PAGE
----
Alex Casimiro

February, 2018

Dr. Alexander Casimiro is the Associate Director of Bands and a lecturer at the University of New Haven, where he teaches the Chargers Marching Band, Brazilian Drumming Ensemble, and courses in World Music. He has performed with Aretha Franklin, Ben Folds, Yale School of Drama, the Austin Symphony, Omaha Symphony, Round Rock Symphony, Norwalk Symphony, Joffrey Ballet, Maracatu New York, Menuhin Violin Competition, the 2005 New England Patriots Super Bowl Ring Ceremony, Inaugural Parades for Barack Obama and George W. Bush, and the Noble Snare Festival organized by Sylvia and Stuart Saunders Smith, to name a few. Alex has also served previously as the Assistant Director of Athletic Bands at Duke University and as the percussion teacher at Creighton University.

Alex has taught a variety of marching ensembles including the University of New Haven, Duke University, University of Massachusetts Amherst, University of Nebraska at Omaha, Omaha Central High School, and the Jersey Surf Drum and Bugle Corps. At UT Austin, he directed and arranged music for the Longhorn Band drumline’s performance with Aloe Blacc on Jimmy Kimmel Live. Alex is the writer and instructor for the Trashtones percussion group at Six Flags New England and was an original cast member. Casimiro completed his doctoral degree studying the composer Stuart Saunders Smith and performed the world premier of Smith’s Drum Set Suite, which Smith considers to be “the most difficult drum set solos ever written.” In addition, Alex has taught numerous percussion clinics throughout the United States and in Portugal.

At UMass, Alex performed in the Minuteman Marching Band under the direction of George Parks, Thom Hannum, and Colin McNutt. He served as the section leader of the UMass drumline from the spring of his freshman year through senior year. Casimiro has also been a member of numerous competitive marching ensembles including the Cadets, Madison Scouts, Spartans, Targets, Silver Knights, and the Boston University Winter Percussion Ensemble.

Alex has studied with Dr. Thomas Burritt, Dr. Tomm Roland, Ayano Kataoka, Thomas P. Hannum, Tony Edwards, Ken Yoshida, Dana Murray, and Wayne Salzmann II. He holds a DMA in Music Performance from the University of Texas at Austin, a MM in Music Performance from the University of Nebraska at Omaha, and a BA in Music from the University of Massachusetts Amherst. Alex is a member of the Percussive Arts Society Marching Percussion Committee and endorses Pearl Drums, Zildjian Cymbals, Vic Firth Sticks and Mallets, and Remo Drumheads.

What is your background in music- Do you have roots in Connecticut? Feel free to also tell us a little bit about yourself.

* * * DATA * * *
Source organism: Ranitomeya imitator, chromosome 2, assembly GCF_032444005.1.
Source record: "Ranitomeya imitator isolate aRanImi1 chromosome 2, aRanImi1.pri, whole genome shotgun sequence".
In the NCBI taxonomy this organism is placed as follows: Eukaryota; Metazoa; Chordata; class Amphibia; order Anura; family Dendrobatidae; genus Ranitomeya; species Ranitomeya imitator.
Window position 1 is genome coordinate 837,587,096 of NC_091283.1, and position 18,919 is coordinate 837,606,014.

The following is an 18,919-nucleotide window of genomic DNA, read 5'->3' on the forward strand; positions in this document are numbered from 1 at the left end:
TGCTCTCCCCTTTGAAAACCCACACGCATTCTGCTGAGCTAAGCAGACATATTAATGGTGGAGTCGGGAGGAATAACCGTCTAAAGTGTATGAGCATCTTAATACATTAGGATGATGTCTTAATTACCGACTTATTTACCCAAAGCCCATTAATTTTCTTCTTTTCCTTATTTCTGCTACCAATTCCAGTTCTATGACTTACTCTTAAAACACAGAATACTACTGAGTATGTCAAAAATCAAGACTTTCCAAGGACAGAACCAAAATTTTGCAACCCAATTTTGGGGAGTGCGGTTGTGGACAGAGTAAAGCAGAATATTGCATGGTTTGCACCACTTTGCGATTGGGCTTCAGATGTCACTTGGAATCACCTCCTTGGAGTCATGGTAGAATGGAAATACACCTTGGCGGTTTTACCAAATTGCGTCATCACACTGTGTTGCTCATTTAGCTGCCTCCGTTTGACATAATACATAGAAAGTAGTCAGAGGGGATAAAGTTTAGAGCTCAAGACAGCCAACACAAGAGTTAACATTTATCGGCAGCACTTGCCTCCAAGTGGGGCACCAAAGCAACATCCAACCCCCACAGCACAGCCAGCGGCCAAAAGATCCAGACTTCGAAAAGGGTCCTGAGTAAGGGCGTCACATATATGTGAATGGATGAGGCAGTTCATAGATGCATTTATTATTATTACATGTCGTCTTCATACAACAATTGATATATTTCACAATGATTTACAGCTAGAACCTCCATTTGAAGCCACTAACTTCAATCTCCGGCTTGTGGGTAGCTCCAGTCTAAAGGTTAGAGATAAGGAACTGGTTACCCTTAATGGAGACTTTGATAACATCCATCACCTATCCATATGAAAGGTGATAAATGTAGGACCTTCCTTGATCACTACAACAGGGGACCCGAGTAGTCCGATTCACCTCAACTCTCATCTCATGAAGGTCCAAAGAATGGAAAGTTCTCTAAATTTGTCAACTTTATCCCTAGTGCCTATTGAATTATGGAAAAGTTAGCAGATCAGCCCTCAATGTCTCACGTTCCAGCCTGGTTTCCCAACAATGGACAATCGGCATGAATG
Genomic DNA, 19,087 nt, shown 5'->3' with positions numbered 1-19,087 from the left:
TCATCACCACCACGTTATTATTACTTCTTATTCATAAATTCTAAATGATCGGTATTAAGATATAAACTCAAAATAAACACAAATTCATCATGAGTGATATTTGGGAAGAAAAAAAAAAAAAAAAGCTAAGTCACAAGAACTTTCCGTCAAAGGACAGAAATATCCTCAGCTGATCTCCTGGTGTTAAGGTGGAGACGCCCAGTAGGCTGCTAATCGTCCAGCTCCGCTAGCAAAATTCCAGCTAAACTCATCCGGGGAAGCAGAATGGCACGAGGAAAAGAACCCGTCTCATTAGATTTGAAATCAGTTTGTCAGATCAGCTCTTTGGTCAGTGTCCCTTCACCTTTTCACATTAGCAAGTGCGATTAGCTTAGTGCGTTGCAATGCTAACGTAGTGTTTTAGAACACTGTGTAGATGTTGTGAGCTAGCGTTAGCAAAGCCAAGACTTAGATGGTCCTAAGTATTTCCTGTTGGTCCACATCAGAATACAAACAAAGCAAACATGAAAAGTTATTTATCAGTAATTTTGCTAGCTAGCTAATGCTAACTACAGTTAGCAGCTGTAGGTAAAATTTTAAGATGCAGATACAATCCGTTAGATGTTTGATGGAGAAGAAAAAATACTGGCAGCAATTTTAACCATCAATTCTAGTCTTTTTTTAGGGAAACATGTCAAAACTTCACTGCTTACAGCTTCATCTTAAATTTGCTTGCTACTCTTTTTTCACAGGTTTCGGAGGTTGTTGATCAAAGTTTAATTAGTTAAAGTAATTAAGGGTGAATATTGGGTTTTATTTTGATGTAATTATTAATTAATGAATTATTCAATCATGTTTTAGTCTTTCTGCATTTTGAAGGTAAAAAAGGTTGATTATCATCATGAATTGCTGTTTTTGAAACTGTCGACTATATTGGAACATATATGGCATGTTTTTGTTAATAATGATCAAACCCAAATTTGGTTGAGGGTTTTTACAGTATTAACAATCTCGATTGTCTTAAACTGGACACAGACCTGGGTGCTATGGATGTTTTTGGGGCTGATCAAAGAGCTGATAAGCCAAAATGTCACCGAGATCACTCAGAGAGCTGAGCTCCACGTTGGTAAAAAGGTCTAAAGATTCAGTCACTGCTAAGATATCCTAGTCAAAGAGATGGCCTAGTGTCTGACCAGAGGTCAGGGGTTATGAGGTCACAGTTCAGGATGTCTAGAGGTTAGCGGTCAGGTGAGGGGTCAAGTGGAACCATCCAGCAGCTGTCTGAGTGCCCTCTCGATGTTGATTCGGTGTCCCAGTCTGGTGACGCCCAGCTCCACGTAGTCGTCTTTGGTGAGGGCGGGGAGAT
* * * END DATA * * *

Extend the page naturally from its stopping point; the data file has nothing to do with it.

I am from Massachusetts originally, and I am happy to be back close to home and family. My father played some drums as a child and there was always a drum set at the house while I was growing up. Both sides of my family are Portuguese and there was often a family friend playing Portuguese songs on accordion at holiday parties. Some of my first drumming experiences were playing along at those events, and I still enjoy it when the opportunity arises.

School band started in 5th grade in my hometown Ludlow, Massachusetts. That was my first formal training. I was lucky that there was a drum and bugle corps in town called the Silver Knights. I joined when I was 13 years old, and played bass drum for two years (2001-2002). The instructors were from UMass Amherst and Colin Mcnutt wrote most of the battery music. Having a group in town with quality instruction and arranging, and traveling to DCI finals at such a young age was an invaluable experience. Once that group folded after the 2002 season, I was fortunate that the Targets Drum and Bugle Corps was only one town away. I played snare drum in a drumline for the first time with the Targets and served as the drumline section leader (2003). I performed at the DCI Individual and Ensemble competition that year at only 15 years old, and I surprisingly beat a few players from world class drum corps’! I also met my current colleague Jason Degroff at the Targets because he wrote our drill that year. Around that time, I started attending the drumline “tech class” at UMass Amherst and continued to participate sophomore through senior year of high school. I spent junior and senior year of high school playing snare drum with the Spartans Drum and Bugle Corps (2004-2005). During my senior year, I was also a member of the Boston University Winter Percussion Ensemble (2005). I began studying at the University of Massachusetts Amherst in 2005 and performed in the drumline for four years. I began serving as the section leader of the UMass drumline during the spring tech class of my freshman year, and I held that role through senior year. During that time, I also marched one year with the Madison Scouts and two years with the Cadets. I spent a 5th year at UMass and helped teach the drumline. The following summer, I taught the Jersey Surf Drum and Bugle corps and began grad school at the University of Nebraska at Omaha, where I taught the drumline as a teaching assistant. One of my teachers there was Ken Yoshida, and I am continually grateful that he allowed me to play with the Omaha Symphony a number of times. While in Omaha, I began playing musical theater shows for the first time at Creighton University, and they later hired me as an adjunct to teach percussion there. I then pursued a doctorate at the University of Texas at Austin, where I also taught the drumline as my assistantship. There were so many musical opportunities in Austin, and I owe the most to my time playing timpani with the Austin Symphony and subbing for my teacher Tony Edwards. I was terrified of playing timpani with a professional orchestra, and he gave me the opportunity anyway. I owe a lot to those guys believing in me and giving me those experiences. I finalized my studies at UT Austin by researching the composer Stuart Saunders Smith. Stuart was generous enough to fly himself to Austin for my final DMA recital and world premier of his Drum Set Suite, consisting of the pieces Blue Too, Two Lights, and Brush. He stayed at my apartment for four days, along with my parents, and I took him to all my favorite Austin music venues. Those are some great memories!